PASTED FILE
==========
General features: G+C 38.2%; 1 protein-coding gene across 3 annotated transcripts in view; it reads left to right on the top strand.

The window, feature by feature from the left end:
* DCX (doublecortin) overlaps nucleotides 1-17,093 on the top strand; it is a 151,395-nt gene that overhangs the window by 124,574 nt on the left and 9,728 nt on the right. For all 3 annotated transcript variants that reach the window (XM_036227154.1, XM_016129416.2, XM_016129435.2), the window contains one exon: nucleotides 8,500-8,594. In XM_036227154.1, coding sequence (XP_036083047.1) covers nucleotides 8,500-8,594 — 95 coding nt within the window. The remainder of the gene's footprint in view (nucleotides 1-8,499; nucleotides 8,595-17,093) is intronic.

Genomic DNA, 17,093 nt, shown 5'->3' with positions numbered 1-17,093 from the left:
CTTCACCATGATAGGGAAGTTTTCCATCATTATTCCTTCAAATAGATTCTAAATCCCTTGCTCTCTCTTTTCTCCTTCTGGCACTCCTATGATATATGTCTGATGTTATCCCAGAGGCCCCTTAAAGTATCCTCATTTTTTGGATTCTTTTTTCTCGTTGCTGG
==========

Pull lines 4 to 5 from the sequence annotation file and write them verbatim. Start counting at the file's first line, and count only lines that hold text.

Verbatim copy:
Genomic DNA, 17,093 nt, shown 5'->3' with positions numbered 1-17,093 from the left:
CTTCACCATGATAGGGAAGTTTTCCATCATTATTCCTTCAAATAGATTCTAAATCCCTTGCTCTCTCTTTTCTCCTTCTGGCACTCCTATGATATATGTCTGATGTTATCCCAGAGGCCCCTTAAAGTATCCTCATTTTTTGGATTCTTTTTTCTCGTTGCTGG